"It is a huge brand for the church. It's been there for a long time and people recognize it," Jarrett said.
He added, "I don't think we'll lose people. In fact, we may even gain listeners.... It will look and feel and sound just like always, but maybe even better."
The faith previously embraced and promoted the term Mormon, including with a 2014 documentary about its members called "Meet the Mormons."
The church ran a series of "I'm a Mormon" ads on TV and billboards starting in 2010, aiming to dispel stereotypes by telling the stories of individual members.
The church tried once before to insist on the use of its full name -- in 2001 ahead of the 2002 Winter Olympics in Salt Lake City.
Paula Froke, lead editor for The Associated Press Stylebook, which many news outlets follow, said the news organization is aware of the church's guidelines.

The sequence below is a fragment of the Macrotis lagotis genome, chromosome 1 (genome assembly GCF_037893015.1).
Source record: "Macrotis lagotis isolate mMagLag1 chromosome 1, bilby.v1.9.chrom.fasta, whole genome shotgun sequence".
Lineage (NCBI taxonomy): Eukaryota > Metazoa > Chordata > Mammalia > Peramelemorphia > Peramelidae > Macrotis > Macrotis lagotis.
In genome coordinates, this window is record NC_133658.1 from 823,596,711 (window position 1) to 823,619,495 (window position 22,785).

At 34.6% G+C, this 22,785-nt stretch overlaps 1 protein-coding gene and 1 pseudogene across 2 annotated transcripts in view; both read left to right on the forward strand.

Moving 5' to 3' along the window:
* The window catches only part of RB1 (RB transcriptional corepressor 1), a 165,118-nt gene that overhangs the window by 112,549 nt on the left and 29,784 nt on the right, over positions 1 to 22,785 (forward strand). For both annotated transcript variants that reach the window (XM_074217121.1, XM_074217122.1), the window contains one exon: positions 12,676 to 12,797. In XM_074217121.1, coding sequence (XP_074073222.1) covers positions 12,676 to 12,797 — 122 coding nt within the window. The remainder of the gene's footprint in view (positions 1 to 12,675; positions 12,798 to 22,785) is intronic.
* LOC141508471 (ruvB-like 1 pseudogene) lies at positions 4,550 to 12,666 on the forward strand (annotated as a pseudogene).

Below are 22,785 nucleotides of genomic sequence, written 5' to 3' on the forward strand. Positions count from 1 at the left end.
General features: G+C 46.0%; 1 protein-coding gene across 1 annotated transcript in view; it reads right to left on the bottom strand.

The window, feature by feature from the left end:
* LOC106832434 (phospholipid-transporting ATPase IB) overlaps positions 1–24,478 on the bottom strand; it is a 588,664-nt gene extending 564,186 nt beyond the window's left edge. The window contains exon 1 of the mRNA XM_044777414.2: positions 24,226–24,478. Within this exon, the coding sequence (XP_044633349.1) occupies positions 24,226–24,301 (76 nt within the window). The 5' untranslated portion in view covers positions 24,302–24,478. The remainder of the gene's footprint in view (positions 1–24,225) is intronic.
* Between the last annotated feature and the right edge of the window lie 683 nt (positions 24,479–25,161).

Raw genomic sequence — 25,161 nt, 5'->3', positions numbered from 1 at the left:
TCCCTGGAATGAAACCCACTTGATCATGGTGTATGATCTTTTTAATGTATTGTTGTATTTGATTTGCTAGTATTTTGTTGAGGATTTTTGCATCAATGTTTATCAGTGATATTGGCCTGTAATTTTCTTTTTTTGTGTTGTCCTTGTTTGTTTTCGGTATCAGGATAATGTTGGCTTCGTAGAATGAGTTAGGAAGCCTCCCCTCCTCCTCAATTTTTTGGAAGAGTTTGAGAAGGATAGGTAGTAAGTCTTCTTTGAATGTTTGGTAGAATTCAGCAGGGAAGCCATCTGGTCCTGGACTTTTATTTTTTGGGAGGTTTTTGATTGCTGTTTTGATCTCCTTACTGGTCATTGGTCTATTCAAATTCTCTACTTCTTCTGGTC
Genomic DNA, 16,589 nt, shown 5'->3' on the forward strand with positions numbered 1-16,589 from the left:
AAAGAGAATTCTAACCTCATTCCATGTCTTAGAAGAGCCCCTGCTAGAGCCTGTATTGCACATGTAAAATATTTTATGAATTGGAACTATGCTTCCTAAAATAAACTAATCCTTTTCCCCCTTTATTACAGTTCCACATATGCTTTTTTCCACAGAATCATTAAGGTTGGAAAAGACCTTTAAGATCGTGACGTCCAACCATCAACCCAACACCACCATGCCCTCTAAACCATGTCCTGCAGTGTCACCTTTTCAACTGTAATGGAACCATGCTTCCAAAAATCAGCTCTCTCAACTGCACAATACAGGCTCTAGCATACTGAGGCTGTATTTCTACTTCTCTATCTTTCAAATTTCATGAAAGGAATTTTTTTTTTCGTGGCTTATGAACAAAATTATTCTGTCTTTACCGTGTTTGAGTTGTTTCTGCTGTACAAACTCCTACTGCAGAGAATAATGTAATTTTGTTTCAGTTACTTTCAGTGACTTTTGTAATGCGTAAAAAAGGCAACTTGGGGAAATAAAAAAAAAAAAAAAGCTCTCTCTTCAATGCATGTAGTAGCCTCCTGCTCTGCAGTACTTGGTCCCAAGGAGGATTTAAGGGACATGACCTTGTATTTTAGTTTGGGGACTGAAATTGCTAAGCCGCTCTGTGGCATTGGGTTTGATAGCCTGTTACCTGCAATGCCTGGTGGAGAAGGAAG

She said AP is monitoring how the names evolve in the church itself -- including among members -- and with the public.
For now, the AP Stylebook entry about the faith remains unchanged.
"Clearly, the term 'Mormon' is deeply engrained both in the church and in the minds of the general public," Froke said.
Nelson did not speak Friday, and the church did not provide comments from him about the choir name change.
Chad Guertin, a 32-year-old Mormon from Magna, Utah, said it's difficult to weed out the use of Mormon and LDS.
"You want to, you know you should, but it's so habitual in how we've referred to ourselves for so long," Guertin said. "Putting it into practice is harder because we have an awfully long name."